Gilead’s twice-yearly shot to prevent HIV succeeds in late-stage trial

Gilead‘s experimental twice-yearly medicine to prevent HIV was 100% effective in a late-stage trial, the company said Thursday.

None of the roughly 2,000 women in the trial who received the lenacapavir shot had contracted HIV by an interim analysis, prompting the independent data monitoring committee to recommend Gilead unblind the Phase 3 trial and offer the treatment to everyone in the study. Other participants had received standard daily pills.

The results bring Gilead one step closer to introducing a new form of pre-exposure prophylaxis, or PrEP, and broadening its HIV business. Shares of the company rose about 7% on Thursday. 

“What the world needs is people to have more PrEP options so they can make the choice of the option that’s going to work best for them,” said Jared Baeten, Gilead’s vice president of clinical development for HIV. 

Before seeking approval from the Food and Drug Administration, Gilead will first need to replicate these results. The company expects to share data later this year or early next year from an ongoing Phase 3 study of men who have sex with men. If those results are positive, the company could bring lenacapavir for PrEP to market as soon as late 2025.

More than a decade ago, Gilead’s Truvada became the first approved PrEP for people without HIV who are at high risk of acquiring it. Daily pills dominate the market, but drugmakers are now focusing on developing longer-acting shots.

PrEP slashes the risk of getting HIV from sex by 99%, and from injected drug use by 74% when taken correctly. Yet only a little more than one-third of people in the U.S. who could benefit from PrEP take it, according to data from the Centers for Disease Control and Prevention.

Health policymakers and advocates hope longer-acting options could reach people who can’t or don’t want to take a daily pill and better prevent the spread of a virus that caused about 1 million new infections globally in 2022.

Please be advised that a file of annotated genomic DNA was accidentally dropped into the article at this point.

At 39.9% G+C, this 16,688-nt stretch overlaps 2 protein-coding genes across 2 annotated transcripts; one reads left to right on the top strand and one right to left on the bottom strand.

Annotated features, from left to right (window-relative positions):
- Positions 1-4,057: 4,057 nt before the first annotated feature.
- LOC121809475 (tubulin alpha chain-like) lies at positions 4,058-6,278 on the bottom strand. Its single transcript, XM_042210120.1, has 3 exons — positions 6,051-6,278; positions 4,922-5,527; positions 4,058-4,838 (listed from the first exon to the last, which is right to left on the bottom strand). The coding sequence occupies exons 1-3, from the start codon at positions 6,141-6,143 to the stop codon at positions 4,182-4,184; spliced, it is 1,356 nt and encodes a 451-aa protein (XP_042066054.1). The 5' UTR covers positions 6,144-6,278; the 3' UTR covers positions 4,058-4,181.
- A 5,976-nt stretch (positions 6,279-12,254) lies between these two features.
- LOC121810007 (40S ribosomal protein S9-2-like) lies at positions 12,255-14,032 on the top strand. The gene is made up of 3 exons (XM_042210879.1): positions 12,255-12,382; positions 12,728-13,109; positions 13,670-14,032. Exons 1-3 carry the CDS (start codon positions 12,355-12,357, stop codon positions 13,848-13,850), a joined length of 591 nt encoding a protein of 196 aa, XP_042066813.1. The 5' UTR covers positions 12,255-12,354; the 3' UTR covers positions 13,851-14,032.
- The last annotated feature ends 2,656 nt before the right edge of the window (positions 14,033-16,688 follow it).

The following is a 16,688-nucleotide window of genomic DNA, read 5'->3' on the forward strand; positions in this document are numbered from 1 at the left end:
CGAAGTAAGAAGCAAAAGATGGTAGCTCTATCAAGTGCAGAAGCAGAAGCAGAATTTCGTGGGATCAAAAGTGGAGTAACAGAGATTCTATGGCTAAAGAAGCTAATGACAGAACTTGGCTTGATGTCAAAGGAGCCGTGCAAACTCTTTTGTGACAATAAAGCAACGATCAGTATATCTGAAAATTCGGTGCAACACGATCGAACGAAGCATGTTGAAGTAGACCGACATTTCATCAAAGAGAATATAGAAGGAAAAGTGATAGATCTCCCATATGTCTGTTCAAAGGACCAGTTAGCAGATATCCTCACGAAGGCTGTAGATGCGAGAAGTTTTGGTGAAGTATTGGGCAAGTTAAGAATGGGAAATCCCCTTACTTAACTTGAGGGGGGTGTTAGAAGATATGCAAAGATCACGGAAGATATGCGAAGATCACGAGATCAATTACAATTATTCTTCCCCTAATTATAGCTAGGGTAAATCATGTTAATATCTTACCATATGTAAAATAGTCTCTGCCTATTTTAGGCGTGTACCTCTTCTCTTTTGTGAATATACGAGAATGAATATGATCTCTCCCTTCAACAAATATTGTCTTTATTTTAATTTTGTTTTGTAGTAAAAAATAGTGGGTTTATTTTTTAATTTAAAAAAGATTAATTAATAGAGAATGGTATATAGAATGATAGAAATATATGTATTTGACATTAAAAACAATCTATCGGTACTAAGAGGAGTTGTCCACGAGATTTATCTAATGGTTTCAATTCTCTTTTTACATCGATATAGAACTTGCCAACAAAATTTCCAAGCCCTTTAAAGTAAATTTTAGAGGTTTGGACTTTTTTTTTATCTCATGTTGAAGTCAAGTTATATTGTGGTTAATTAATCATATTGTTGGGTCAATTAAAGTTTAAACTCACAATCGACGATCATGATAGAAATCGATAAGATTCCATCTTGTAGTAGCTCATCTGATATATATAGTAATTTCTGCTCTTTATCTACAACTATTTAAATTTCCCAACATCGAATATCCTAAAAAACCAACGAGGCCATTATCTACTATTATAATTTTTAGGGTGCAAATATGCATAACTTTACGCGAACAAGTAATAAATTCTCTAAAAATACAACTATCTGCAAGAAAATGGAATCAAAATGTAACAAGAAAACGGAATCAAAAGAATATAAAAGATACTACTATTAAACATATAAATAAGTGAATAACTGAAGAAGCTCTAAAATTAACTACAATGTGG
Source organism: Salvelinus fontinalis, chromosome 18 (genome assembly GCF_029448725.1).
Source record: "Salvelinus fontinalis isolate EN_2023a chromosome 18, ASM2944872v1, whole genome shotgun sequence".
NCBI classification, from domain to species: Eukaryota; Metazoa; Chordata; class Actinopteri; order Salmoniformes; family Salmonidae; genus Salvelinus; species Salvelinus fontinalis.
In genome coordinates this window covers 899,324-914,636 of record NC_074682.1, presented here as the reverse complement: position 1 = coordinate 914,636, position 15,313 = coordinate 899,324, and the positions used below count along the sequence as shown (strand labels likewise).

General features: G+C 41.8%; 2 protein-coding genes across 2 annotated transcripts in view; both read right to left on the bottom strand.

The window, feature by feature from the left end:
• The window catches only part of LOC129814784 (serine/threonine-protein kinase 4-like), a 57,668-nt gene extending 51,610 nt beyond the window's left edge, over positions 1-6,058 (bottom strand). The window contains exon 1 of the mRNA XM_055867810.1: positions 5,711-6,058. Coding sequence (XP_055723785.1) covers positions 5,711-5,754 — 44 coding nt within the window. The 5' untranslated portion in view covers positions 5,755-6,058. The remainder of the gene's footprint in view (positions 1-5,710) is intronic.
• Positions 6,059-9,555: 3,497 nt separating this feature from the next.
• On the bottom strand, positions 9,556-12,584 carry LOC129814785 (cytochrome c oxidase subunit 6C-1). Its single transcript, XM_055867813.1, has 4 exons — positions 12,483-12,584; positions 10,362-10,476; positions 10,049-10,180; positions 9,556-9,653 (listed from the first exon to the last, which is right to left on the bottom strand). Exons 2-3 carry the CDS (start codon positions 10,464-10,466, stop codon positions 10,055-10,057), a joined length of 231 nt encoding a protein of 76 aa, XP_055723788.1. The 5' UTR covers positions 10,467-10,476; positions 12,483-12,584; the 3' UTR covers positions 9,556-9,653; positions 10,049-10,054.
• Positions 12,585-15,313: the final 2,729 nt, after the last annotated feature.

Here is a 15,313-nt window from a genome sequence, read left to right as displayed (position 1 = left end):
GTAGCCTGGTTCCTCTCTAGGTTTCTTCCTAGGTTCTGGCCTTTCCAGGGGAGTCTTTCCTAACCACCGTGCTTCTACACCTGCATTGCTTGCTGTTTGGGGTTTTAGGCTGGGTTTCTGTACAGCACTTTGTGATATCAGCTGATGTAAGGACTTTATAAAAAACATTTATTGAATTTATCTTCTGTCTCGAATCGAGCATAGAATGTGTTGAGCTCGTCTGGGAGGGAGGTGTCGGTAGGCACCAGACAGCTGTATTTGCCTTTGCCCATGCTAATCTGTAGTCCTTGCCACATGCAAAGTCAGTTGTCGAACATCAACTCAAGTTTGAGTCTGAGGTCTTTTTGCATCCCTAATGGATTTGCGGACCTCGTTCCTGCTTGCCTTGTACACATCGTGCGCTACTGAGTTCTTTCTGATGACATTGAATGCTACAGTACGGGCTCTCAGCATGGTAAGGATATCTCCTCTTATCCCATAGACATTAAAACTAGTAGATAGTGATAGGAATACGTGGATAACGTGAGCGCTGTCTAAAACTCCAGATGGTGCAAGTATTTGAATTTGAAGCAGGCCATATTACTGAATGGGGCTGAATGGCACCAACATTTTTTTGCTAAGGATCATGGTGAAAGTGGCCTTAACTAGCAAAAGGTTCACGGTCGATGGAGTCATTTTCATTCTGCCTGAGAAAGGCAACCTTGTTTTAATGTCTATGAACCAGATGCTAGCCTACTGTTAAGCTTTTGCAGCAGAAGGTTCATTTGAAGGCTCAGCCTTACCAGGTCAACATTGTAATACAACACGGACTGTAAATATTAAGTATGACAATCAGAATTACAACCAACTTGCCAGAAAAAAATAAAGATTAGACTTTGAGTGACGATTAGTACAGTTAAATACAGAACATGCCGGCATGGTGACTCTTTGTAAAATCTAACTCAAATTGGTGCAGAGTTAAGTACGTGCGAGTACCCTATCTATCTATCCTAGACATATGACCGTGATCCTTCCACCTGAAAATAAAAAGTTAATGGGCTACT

“It’s really important to have more options than daily pills because the orals aren’t going to get us to the end of the epidemic,” said Bruce Richman, founding executive director of the nonprofit Prevention Access Campaign. “We need to make sure that people have options to fit with their lifestyles.”

The FDA approved the first injectable PrEP in 2021. That drug, Apretude, is given every other month, or six times a year, by a medical professional. About 11,000 people take Apretude, according to its manufacturer, ViiV.

Tim Oliver, a 28-year-old public health worker in New York, said he doesn’t mind going to the doctor for his Apretude shots. But he added that some of his friends have told him they’d rather keep taking a daily pill than get an injection. A longer-acting option could be more attractive to patients.

RBC Capital Markets analyst Brian Abrahams expects Gilead’s shot will significantly increase the number of people interested in preventive HIV medicine. He estimates peak sales of nearly $2 billion. Gilead’s newer PrEP pill, Descovy, notched about $2 billion of revenue last year. 

Activists have urged Gilead to ensure that people in countries where low- and middle-incomes predominate can get access to lenacapavir. The company has long faced criticism over the price of its HIV medicines. Descovy usage carries a list price of $26,000 a year.

In its statement disclosing the lenacapavir trial results Thursday, Gilead said it plans to share an update on how it plans to address access in such countries where people suffer high incidence rates of HIV. 

— CNBC’s Leanne Miller contributed to this report.

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